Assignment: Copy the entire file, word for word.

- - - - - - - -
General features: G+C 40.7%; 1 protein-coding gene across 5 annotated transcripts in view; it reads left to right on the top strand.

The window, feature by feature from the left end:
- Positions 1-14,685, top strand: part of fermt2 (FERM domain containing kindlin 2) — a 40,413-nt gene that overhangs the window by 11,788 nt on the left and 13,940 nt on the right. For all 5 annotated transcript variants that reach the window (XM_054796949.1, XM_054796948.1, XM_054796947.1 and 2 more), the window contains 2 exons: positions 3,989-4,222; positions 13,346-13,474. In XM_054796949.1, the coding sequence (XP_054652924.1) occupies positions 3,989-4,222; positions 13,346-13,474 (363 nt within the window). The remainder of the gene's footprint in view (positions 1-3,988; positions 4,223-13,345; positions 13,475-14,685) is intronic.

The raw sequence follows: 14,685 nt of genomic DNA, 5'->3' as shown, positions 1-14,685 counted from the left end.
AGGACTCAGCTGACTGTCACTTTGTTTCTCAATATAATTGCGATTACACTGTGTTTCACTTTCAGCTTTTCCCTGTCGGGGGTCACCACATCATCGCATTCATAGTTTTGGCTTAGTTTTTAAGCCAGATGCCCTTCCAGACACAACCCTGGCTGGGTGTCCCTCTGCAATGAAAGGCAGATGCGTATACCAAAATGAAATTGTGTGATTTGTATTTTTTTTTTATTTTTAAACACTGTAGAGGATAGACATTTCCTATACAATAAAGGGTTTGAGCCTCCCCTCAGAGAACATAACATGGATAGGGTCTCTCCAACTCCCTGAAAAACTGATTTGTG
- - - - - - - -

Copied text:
General features: G+C 40.7%; 1 protein-coding gene across 5 annotated transcripts in view; it reads left to right on the top strand.

The window, feature by feature from the left end:
- Positions 1-14,685, top strand: part of fermt2 (FERM domain containing kindlin 2) — a 40,413-nt gene that overhangs the window by 11,788 nt on the left and 13,940 nt on the right. For all 5 annotated transcript variants that reach the window (XM_054796949.1, XM_054796948.1, XM_054796947.1 and 2 more), the window contains 2 exons: positions 3,989-4,222; positions 13,346-13,474. In XM_054796949.1, the coding sequence (XP_054652924.1) occupies positions 3,989-4,222; positions 13,346-13,474 (363 nt within the window). The remainder of the gene's footprint in view (positions 1-3,988; positions 4,223-13,345; positions 13,475-14,685) is intronic.

The raw sequence follows: 14,685 nt of genomic DNA, 5'->3' as shown, positions 1-14,685 counted from the left end.
AGGACTCAGCTGACTGTCACTTTGTTTCTCAATATAATTGCGATTACACTGTGTTTCACTTTCAGCTTTTCCCTGTCGGGGGTCACCACATCATCGCATTCATAGTTTTGGCTTAGTTTTTAAGCCAGATGCCCTTCCAGACACAACCCTGGCTGGGTGTCCCTCTGCAATGAAAGGCAGATGCGTATACCAAAATGAAATTGTGTGATTTGTATTTTTTTTTTATTTTTAAACACTGTAGAGGATAGACATTTCCTATACAATAAAGGGTTTGAGCCTCCCCTCAGAGAACATAACATGGATAGGGTCTCTCCAACTCCCTGAAAAACTGATTTGTG